This article updated on Jan. 13, 2016.
A SIMPLE IRA is designed for small business owners to provide tax-advantaged retirement benefits for their employees, as well as for self-employed individuals to save for their own retirement. Although the structure of this type of retirement plan is quite simple (as the name implies), the contribution limits can get a little confusing -- especially for self-employed individuals. (For more information on IRAs, there's a whole Fool section that can help you figure out which one is right for you, and how best to use it.)
Here are the current SIMPLE IRA contribution limits, and how to figure out what you can contribute.
Contribution limits for employees
A SIMPLE IRA has some attributes of a traditional IRA, and some of typical employer-sponsored retirement plans like 401(k)s. The accounts themselves are treated like a traditional IRA -- contributions are made on a pre-tax basis and can be used to invest in any stocks, bonds, or funds the account holder chooses. However, as in a 401(k), contributions are split into two distinct categories: employee salary reduction and employer contributions.
Employees are allowed to contribute up to $12,500 in the form of salary reductions to their SIMPLE IRA in 2015 and 2016, but contributions may not exceed their compensation. In other words, if you earn $8,000 from your employer, then that's the maximum you can contribute -- which makes sense, since you obviously can't defer more than 100% of your salary.
If you're 50 or older, you're allowed an additional catch-up contribution of up to $3,000 on top of the $12,500 limit. Salary reduction contributions are made on a "percentage of compensation" basis, and employers aren't allowed to place any restrictions on employee contributions, other than enforcing the limits.
It's also worth mentioning that if the employees participate in any other employer-sponsored retirement plans, such as a 401(k) from a second job, then the total of all salary reduction contributions is capped at $18,000, or $24,000 for those over 50.
Employer contributions and overall maximums
Employers have to contribute to the SIMPLE IRA of every employee who meets certain requirements, such as a minimum of $5,000 in compensation in any two previous years, and they have two choices.
The employer can choose to match employee contributions dollar-for-dollar up to a maximum of 3% of the employee's salary. Or, the employer could choose to make nonelective contributions, contributing 2% of each employee's salary into their SIMPLE IRA regardless of whether or not the employee chooses to contribute. The nonelective contribution amount is based on up to $265,000 in employee compensation, while the matching contributions are only limited by how much the employee chooses to contribute.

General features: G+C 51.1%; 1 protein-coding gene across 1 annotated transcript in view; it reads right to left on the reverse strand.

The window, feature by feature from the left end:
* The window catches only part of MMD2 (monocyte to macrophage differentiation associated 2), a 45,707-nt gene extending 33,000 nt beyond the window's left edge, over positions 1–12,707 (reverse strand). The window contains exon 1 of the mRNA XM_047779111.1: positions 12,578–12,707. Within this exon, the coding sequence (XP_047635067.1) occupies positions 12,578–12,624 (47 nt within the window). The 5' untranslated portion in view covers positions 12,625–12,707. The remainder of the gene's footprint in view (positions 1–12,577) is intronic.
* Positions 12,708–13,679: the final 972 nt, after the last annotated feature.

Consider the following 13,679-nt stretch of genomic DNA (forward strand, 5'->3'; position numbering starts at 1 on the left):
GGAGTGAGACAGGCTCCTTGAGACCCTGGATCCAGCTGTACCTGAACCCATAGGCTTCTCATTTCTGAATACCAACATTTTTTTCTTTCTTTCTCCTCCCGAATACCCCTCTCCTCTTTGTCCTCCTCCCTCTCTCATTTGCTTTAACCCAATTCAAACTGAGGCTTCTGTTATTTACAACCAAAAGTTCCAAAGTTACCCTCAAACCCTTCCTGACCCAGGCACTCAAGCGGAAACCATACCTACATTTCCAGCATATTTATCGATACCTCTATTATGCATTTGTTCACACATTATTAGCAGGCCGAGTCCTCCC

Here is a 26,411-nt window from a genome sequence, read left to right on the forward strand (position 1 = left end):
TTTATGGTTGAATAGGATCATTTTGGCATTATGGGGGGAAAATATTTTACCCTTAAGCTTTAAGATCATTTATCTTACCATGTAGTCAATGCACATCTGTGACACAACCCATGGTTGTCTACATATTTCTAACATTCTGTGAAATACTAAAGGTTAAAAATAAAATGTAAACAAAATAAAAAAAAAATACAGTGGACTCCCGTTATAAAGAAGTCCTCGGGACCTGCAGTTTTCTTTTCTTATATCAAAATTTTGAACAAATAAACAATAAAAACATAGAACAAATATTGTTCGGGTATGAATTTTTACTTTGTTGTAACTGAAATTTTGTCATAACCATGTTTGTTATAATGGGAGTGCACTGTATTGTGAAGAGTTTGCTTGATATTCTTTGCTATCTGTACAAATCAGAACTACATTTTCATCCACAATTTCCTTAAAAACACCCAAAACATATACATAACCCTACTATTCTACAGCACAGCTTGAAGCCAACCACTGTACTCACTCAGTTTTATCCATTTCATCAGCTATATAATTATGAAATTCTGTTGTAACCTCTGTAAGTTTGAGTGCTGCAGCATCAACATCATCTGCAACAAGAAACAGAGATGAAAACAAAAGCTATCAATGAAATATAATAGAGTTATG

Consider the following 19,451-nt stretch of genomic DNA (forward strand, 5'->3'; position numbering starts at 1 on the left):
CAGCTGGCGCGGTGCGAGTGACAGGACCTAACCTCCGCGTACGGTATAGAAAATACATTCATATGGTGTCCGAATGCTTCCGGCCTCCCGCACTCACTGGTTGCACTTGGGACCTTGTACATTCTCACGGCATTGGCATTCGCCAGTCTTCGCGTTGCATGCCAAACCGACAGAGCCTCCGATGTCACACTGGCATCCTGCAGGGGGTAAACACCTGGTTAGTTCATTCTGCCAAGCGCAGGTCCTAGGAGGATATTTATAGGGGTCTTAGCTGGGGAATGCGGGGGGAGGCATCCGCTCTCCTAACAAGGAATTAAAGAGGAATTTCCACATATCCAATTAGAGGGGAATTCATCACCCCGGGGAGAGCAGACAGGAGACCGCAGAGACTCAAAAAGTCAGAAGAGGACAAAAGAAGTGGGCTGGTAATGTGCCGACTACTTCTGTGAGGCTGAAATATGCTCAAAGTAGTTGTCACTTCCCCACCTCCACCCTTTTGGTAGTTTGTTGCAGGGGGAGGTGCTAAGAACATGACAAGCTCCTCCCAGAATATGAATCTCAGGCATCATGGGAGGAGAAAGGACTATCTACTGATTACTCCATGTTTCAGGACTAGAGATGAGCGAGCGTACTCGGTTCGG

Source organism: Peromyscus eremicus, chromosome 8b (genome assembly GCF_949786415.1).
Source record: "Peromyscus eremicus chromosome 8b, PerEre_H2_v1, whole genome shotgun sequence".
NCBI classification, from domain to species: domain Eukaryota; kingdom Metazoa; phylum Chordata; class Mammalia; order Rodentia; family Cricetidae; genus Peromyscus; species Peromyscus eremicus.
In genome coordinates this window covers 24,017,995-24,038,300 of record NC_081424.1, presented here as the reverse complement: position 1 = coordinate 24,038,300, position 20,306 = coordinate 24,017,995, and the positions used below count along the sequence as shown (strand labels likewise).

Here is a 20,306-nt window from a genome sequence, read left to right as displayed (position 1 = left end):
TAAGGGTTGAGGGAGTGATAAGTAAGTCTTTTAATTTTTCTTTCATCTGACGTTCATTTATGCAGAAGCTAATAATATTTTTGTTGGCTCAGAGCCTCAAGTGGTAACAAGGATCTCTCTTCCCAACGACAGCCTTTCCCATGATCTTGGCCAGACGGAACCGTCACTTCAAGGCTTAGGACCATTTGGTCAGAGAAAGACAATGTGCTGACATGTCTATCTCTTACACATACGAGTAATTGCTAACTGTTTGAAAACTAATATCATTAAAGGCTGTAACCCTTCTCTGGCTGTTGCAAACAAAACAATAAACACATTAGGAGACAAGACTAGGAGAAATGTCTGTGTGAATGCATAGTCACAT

So, the absolute maximum annual contribution to a SIMPLE IRA would be $31,000, but this would require a specific combination of factors. The employee would need to be over 50 in order to take advantage of catch-up contributions and would need to earn more than $516,667 in order to max out both salary reductions and employer matching contributions (3% of this amount is $15,500). And the employer would need to have chosen the matching option, not the nonelective contribution option. The actual maximum is much less than this for most employees.
Calculating the limits for self-employed SIMPLE IRA participants
If you're a sole proprietor (i.e., if you file a Schedule C with your taxes), then you are considered both the employer and employee for SIMPLE IRA contribution purposes. So let's take a look at an example of how this works.
Let's say you report $100,000 in business income on your Schedule C, and you're less than 50 years old. You're allowed to contribute $12,500 as a "salary reduction," plus another 3% of your income ($3,000) as a "matching contribution." So, in this case, your maximum annual contribution would be $15,500.
For another example, let's consider a 45-year-old owner of a highly profitable business whose Schedule C income is $1,000,000. The salary reduction maximum of $12,500 still applies, but since 3% of his or her income is more than the maximum salary reduction, the employer portion of the contribution is limited to $12,500. So, in this case the business owner is allowed to contribute up to $25,000 to their SIMPLE IRA.
It is rather "simple"
As long as you understand how SIMPLE IRA employee and employer contributions work, the contribution limits are rather easy to understand. A SIMPLE IRA has several advantages, such as low start-up and maintenance expenses, easy administration, and thousands of investment possibilities, so if you're looking for a new retirement plan, a SIMPLE IRA could be worth a look.